Bassist Rocco Prestia said that while young music fans are learning about classic soul from them, the group is catching up with the youngsters: “It’s common knowledge that this is the way the music business is going—downloads. It’s all computerized and exciting.”
Tower of Power maybe be 40 this year, but they’re keeping it fresh.
Tickets are available at all VALLITIX outlets including Boo Boo Records in SLO, the Mustang Ticket Office on the Cal Poly Campus, and at the Mid-State Fairgrounds Box Office in Paso Robles; on-line at vallitix.com or by phone at (888) 825-5484.
Don’t forget Downtown Brew has two awesome punk-fueled rockabilly and psychobilly acts lined up this Thursday, May 27 when The Sons of KD Elder open for The Chop Tops (7:30 p.m.; all ages; $8 presale or $10 at the door).
- PHOTO COURTESY OF SHAKEH
- SOULFUL SISTER : Singer-songwriter Shakeh plays May 27 and 28 at The Porch in Santa Margarita.
Singer-songwriter Shakeh hits Santa Margarita with two gigs this week: See her Thursday, May 27 at The Porch Songwriters at Play Showcase, which starts at 6:30 p.m.; then again on Friday, May 28 at The Porch for a 7:30 p.m. solo show. Her “Adult Contemporary Eclectic” style “spins musical tales that take the listener on a unique journey,” she said.
On Friday, May 28, at 9 p.m. in Z Club, join the members of RF8 (pronounced like R Fate) as they play rock, blues, country, and jazz, covering songs by the Beatles, Elvis, CCR, Stevie Ray Vaughan, Jimmy Buffett, Warren Zevon, Van Morrison, Johnny Cash, John Meloncamp, Chuck Berry, Alan Jackson, Vince Gill, Garth Brooks, the Eagles, and originals.
Boot scoot to the Cali-country sounds of Mud Thump this Saturday, May 29 at The Clubhouse (7 to 10 p.m.; $5 at the door). “Guitar, mandolin, banjo, and upright bass combine with strong harmonies to produce our California homegrown sound,” said the band, who’s known for its “engaging stage presence and lively originals that run somewhere between bluegrass and alt-country.”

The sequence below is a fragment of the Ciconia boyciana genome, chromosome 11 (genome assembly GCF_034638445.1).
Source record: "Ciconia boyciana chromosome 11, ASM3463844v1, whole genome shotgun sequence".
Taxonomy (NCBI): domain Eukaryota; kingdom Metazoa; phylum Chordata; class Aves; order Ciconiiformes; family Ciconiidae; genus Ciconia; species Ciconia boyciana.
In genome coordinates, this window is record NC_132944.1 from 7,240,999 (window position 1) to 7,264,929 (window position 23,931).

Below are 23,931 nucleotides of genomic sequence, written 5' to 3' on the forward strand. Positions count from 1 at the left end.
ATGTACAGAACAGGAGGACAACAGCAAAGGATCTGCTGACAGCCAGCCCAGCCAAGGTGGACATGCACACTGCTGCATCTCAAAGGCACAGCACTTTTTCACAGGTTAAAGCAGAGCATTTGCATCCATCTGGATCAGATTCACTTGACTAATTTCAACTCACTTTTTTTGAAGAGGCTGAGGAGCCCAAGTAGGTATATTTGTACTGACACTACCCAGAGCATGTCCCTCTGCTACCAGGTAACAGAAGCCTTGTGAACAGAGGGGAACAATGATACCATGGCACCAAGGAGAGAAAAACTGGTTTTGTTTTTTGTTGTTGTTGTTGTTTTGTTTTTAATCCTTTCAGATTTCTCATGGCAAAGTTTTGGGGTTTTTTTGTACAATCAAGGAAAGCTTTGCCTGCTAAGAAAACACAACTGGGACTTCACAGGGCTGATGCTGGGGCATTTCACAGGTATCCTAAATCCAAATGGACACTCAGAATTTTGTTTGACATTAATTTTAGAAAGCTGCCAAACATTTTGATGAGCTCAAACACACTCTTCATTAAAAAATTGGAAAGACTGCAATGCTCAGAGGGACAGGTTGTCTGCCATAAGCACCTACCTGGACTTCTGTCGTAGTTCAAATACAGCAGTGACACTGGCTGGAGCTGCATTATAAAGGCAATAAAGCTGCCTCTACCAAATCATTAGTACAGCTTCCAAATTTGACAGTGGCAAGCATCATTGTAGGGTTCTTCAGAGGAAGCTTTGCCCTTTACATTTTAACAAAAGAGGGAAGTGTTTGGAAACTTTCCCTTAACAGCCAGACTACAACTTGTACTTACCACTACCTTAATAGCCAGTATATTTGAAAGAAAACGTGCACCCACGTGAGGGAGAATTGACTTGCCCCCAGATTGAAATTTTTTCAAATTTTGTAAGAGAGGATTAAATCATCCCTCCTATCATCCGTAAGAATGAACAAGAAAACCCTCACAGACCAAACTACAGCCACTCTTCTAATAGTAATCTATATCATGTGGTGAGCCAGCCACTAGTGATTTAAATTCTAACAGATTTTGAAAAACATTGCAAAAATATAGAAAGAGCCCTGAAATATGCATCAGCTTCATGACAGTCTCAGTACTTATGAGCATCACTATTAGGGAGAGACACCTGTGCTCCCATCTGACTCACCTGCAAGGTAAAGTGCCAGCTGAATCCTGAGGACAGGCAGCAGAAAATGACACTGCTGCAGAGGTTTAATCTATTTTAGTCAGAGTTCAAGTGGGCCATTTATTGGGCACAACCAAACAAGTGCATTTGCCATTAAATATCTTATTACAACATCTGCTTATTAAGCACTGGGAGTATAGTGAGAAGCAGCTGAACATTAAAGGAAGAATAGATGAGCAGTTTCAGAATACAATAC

One of my favorite ‘80s ska acts, The English Beat, is returning to Downtown Brew on Saturday, May 29 (8 p.m.; 21-and-older; $20 presale or $22 at the door). After a hiatus from music in which front man Dave Wakeling became involved in green energy, he’s resembled an incredible band and is playing his hits with the same raucous enthusiasm that made The English Beat one of the biggest acts of the New Wave era. Every time they play, the Brew is packed to the gills with an audience bouncing in unison to the sounds of “Save It For Later,” “Mirror in the Bathroom,” “Can’t Get Used to Losing You,” “I Confess,” and even Wakeling’s post-Beat band General Public’s “Tenderness.”
- PHOTO COURTESY OF RF8
- INVETERATE QUINTET : (Left to right) Cliff Marshall, Guy Soxman, Mark Lancaster, John Messer, and Gordon McKinley are RF8, an eclectic, mostly cover band playing May 28 at Z Club.
The 27th Annual Strawberry Festival happens this Saturday and Sunday, May 29 and 30, in a family-style event that brings together thousands of visitors and residents to enjoy activities and entertainment. This year’s entertainment line-up is the biggest in the festival’s history! In fact, there’re so many acts I can’t even begin to list them all, but here’s a few: Shival Experience, Huayllipachia, Jason Farrar & Charlie Foppiano, Jody Mulgrew, Wally Barnick & Kenny Blackwell, and Unfinished Business. Visit arroyograndevillage.org/strawberry.asp for a complete schedule.
Full Moon Wine Bar and Bistro in Cayucos is hosting Glen Parrish in an “uncorked” gig this Sunday, May 30 from 6 to 8 p.m. (21-and-older; free!). “I’ve been the lead guitar player, and occasional vocalist, for Fresno ska band Let’s Go Bowling for many years now,” said Glen. “I’ve played many other solo performances, gigs with side projects, and studio jobs over the last 20 years. I now live in Cayucos and this will be my first solo performance on the Central Coast in nine years.” Expect acoustic versions of originals and covers. “I try to keep it PG-13 rated, but it’s in a wine bar after all, and I have no control of the content after a bottle or so,” he added with a wink.
Devastating Karate is making another trip through SLO. “We’re playing the Frog and Peach on Sunday, May 30 from 10 p.m. until closing,” said member Nick Ratliff. “Should be a good party. Also, this is our first trip back to SLO since the release of our new concept album, The Awesome Depression.”
Glen Starkey wants to meet Hemingway in 1921 Paris … and then fight him! Place your bets at firstname.lastname@example.org.